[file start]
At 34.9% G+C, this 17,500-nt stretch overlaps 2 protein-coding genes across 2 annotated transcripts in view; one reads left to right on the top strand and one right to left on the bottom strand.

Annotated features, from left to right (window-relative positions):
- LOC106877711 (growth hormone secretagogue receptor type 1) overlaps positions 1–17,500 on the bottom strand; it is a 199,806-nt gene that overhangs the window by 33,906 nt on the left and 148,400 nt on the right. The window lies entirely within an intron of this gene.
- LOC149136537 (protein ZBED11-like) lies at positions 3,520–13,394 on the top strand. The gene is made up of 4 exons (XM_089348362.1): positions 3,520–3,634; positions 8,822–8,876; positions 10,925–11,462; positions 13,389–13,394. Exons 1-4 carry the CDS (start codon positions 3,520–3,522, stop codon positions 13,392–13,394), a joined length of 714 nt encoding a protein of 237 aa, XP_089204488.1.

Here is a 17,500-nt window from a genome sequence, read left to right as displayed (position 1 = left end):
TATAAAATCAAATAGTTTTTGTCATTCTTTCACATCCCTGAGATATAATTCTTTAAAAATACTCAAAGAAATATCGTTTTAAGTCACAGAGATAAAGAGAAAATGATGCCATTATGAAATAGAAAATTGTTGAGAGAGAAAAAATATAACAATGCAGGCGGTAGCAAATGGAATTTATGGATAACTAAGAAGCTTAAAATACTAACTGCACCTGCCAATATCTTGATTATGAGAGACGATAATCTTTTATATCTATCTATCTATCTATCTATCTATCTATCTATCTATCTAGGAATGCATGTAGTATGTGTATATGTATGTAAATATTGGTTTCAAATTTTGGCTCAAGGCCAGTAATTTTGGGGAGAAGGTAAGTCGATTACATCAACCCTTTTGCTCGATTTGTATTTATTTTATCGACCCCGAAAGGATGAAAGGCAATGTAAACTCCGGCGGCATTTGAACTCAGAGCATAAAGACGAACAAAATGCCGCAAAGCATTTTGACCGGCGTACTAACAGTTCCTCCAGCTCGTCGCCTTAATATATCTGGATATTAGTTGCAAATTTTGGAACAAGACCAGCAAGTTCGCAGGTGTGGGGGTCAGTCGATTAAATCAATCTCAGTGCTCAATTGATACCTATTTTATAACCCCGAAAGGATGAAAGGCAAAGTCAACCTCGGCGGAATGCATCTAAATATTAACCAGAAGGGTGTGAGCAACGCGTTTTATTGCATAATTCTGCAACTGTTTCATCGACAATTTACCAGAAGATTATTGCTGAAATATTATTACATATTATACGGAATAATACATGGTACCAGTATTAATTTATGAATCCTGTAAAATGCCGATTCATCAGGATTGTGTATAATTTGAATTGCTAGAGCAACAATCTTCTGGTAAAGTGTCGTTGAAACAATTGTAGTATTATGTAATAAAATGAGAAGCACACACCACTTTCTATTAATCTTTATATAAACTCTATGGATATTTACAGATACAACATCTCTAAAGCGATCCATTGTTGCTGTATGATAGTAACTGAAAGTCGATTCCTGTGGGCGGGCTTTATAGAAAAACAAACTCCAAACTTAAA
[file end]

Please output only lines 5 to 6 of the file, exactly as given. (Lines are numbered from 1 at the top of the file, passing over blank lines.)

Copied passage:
Here is a 17,500-nt window from a genome sequence, read left to right as displayed (position 1 = left end):
TATAAAATCAAATAGTTTTTGTCATTCTTTCACATCCCTGAGATATAATTCTTTAAAAATACTCAAAGAAATATCGTTTTAAGTCACAGAGATAAAGAGAAAATGATGCCATTATGAAATAGAAAATTGTTGAGAGAGAAAAAATATAACAATGCAGGCGGTAGCAAATGGAATTTATGGATAACTAAGAAGCTTAAAATACTAACTGCACCTGCCAATATCTTGATTATGAGAGACGATAATCTTTTATATCTATCTATCTATCTATCTATCTATCTATCTATCTATCTAGGAATGCATGTAGTATGTGTATATGTATGTAAATATTGGTTTCAAATTTTGGCTCAAGGCCAGTAATTTTGGGGAGAAGGTAAGTCGATTACATCAACCCTTTTGCTCGATTTGTATTTATTTTATCGACCCCGAAAGGATGAAAGGCAATGTAAACTCCGGCGGCATTTGAACTCAGAGCATAAAGACGAACAAAATGCCGCAAAGCATTTTGACCGGCGTACTAACAGTTCCTCCAGCTCGTCGCCTTAATATATCTGGATATTAGTTGCAAATTTTGGAACAAGACCAGCAAGTTCGCAGGTGTGGGGGTCAGTCGATTAAATCAATCTCAGTGCTCAATTGATACCTATTTTATAACCCCGAAAGGATGAAAGGCAAAGTCAACCTCGGCGGAATGCATCTAAATATTAACCAGAAGGGTGTGAGCAACGCGTTTTATTGCATAATTCTGCAACTGTTTCATCGACAATTTACCAGAAGATTATTGCTGAAATATTATTACATATTATACGGAATAATACATGGTACCAGTATTAATTTATGAATCCTGTAAAATGCCGATTCATCAGGATTGTGTATAATTTGAATTGCTAGAGCAACAATCTTCTGGTAAAGTGTCGTTGAAACAATTGTAGTATTATGTAATAAAATGAGAAGCACACACCACTTTCTATTAATCTTTATATAAACTCTATGGATATTTACAGATACAACATCTCTAAAGCGATCCATTGTTGCTGTATGATAGTAACTGAAAGTCGATTCCTGTGGGCGGGCTTTATAGAAAAACAAACTCCAAACTTAAA